San Diego Natural History Museum--Your Nature ConnectionSDNHM Field Guide
Darkling Beetle (Coelocnemis californicus)

Eleodes spp.
Darkling Beetle

Family: Tenebrionidae

Description

The darkling beetle is a common named assigned to various members of the family, Tenebrionidae. Also known as stinkbugs, these beetles are dark brown to black with hardened front wings that are not used in flight. The antennae, which arise from under a ridge near the eyes, have many segments and are enlarged near the tip. Darkling beetles are about one inch in length. The larvae are a type of mealworm. They average an inch in length and have a tough, yellowish brown exoskeleton.

Range and Habitat

Darkling beetles are found throughout the world in a wide range of habitat types. Mealworms dark places and can be found under rocks, and logs, in animal burrows and in stored grains.

Natural History

Darkling beetles are considered decomposers and eat decaying leaves, sticks and grasses. They also feed on dead insects, feces, and stored grains. There are many natural predators to the mealworms including rodents, lizards, predatory beetles, spiders, and birds.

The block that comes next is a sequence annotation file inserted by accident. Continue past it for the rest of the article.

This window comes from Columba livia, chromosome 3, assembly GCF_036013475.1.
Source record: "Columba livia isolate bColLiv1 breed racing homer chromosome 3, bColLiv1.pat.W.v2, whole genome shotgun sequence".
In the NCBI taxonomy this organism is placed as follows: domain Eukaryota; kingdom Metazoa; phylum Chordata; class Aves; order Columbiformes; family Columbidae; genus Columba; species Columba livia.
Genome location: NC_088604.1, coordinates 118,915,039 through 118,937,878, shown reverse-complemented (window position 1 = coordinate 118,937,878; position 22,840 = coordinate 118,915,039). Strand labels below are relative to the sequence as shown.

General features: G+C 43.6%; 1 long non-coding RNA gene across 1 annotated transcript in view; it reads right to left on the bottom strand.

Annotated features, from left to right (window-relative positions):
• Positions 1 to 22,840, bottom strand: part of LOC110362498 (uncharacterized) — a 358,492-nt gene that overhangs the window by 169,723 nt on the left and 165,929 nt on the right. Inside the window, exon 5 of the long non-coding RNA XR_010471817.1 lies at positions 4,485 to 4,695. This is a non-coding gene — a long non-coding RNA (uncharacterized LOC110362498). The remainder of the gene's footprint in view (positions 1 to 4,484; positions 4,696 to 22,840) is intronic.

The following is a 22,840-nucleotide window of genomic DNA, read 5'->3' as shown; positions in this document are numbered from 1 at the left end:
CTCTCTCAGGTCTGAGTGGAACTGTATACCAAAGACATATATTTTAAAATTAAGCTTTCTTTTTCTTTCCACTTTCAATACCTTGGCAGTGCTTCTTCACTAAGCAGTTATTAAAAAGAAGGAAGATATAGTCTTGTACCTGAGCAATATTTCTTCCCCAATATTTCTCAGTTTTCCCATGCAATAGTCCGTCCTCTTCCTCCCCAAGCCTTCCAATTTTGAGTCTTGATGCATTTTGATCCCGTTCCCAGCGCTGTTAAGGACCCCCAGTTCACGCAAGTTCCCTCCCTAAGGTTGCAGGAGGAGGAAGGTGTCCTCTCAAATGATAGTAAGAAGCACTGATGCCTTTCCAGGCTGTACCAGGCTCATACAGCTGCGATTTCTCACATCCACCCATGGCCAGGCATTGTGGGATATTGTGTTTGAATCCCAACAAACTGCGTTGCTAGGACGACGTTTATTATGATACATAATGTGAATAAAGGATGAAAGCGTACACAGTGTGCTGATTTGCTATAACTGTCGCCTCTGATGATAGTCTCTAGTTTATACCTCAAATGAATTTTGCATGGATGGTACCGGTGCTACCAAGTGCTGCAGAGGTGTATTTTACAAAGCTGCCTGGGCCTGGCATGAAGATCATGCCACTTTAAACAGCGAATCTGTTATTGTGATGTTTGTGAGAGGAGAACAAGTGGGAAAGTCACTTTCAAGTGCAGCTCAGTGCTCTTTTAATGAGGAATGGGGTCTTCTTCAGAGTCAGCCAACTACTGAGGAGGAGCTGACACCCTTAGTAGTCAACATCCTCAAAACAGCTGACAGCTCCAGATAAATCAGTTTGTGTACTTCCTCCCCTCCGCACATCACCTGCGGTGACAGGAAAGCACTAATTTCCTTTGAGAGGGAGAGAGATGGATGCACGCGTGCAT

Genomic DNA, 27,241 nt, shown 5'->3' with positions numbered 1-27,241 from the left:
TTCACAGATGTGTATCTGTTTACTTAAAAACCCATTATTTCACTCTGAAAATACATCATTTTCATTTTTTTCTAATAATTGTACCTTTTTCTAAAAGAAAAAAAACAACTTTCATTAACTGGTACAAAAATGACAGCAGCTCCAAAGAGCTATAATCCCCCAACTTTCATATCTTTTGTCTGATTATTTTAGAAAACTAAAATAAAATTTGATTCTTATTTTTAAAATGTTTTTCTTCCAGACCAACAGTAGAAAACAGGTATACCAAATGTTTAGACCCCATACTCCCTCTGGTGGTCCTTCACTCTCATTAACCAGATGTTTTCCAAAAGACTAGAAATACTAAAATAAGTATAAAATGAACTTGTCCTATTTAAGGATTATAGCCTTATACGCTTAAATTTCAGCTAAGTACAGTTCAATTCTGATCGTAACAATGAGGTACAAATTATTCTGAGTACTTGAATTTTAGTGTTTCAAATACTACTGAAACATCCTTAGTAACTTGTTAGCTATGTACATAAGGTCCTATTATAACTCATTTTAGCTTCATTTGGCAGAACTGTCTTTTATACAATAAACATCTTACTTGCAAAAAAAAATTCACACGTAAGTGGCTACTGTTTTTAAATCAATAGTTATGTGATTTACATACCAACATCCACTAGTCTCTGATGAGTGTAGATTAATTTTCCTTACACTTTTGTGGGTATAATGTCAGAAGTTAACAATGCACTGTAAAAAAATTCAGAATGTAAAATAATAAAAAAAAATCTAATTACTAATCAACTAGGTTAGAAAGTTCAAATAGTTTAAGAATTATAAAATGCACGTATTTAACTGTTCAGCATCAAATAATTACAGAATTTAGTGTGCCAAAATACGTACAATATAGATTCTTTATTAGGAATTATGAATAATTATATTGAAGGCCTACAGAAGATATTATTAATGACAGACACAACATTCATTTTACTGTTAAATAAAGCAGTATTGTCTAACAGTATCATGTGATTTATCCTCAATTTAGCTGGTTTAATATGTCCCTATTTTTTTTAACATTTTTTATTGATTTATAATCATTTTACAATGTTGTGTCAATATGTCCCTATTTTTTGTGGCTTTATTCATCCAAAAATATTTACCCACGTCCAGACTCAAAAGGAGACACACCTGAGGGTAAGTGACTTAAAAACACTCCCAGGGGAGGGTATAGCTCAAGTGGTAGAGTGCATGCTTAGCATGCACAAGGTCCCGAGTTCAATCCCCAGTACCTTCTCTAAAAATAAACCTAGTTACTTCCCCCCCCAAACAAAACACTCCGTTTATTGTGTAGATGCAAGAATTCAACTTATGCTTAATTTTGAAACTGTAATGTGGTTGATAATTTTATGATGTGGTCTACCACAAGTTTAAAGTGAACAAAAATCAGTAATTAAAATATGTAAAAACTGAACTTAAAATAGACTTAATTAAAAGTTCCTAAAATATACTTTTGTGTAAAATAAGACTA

When threatened, the darkling beetle assumes a defensive posture by standing on its head and emitting a foul-smelling liquid composed of compounds called quinones.

Impact on Ecosystem

Darkling beetles consume dead and decaying organic material and play an important role in the decomposition process. However, mealworms are also considered pests because they infest and consume stored grains.


Text by Connie Gatlin
Photo credit: Jim Melli

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